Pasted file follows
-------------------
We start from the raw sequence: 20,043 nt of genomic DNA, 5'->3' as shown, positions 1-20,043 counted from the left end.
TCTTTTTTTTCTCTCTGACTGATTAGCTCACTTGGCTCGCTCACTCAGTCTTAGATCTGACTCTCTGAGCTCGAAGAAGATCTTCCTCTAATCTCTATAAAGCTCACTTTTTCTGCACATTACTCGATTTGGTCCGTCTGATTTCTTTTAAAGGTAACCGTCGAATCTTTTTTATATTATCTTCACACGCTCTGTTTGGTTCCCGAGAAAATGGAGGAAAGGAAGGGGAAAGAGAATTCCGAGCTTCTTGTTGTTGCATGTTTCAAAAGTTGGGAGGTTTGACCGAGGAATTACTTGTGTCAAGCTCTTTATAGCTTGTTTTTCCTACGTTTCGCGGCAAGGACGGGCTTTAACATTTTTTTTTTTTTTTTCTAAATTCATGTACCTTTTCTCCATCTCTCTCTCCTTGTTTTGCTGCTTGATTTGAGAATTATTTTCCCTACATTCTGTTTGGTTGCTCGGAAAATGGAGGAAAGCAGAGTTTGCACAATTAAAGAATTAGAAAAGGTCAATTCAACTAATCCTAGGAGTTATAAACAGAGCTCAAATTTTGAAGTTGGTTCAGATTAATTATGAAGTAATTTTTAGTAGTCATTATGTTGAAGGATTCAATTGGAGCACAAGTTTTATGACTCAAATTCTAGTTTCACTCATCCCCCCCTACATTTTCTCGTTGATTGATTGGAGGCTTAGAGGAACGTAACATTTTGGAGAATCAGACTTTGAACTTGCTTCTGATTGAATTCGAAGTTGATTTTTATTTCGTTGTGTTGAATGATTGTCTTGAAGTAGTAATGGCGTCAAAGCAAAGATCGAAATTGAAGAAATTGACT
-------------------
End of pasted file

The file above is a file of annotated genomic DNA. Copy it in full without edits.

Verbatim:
We start from the raw sequence: 20,043 nt of genomic DNA, 5'->3' as shown, positions 1-20,043 counted from the left end.
TCTTTTTTTTCTCTCTGACTGATTAGCTCACTTGGCTCGCTCACTCAGTCTTAGATCTGACTCTCTGAGCTCGAAGAAGATCTTCCTCTAATCTCTATAAAGCTCACTTTTTCTGCACATTACTCGATTTGGTCCGTCTGATTTCTTTTAAAGGTAACCGTCGAATCTTTTTTATATTATCTTCACACGCTCTGTTTGGTTCCCGAGAAAATGGAGGAAAGGAAGGGGAAAGAGAATTCCGAGCTTCTTGTTGTTGCATGTTTCAAAAGTTGGGAGGTTTGACCGAGGAATTACTTGTGTCAAGCTCTTTATAGCTTGTTTTTCCTACGTTTCGCGGCAAGGACGGGCTTTAACATTTTTTTTTTTTTTTTCTAAATTCATGTACCTTTTCTCCATCTCTCTCTCCTTGTTTTGCTGCTTGATTTGAGAATTATTTTCCCTACATTCTGTTTGGTTGCTCGGAAAATGGAGGAAAGCAGAGTTTGCACAATTAAAGAATTAGAAAAGGTCAATTCAACTAATCCTAGGAGTTATAAACAGAGCTCAAATTTTGAAGTTGGTTCAGATTAATTATGAAGTAATTTTTAGTAGTCATTATGTTGAAGGATTCAATTGGAGCACAAGTTTTATGACTCAAATTCTAGTTTCACTCATCCCCCCCTACATTTTCTCGTTGATTGATTGGAGGCTTAGAGGAACGTAACATTTTGGAGAATCAGACTTTGAACTTGCTTCTGATTGAATTCGAAGTTGATTTTTATTTCGTTGTGTTGAATGATTGTCTTGAAGTAGTAATGGCGTCAAAGCAAAGATCGAAATTGAAGAAATTGACT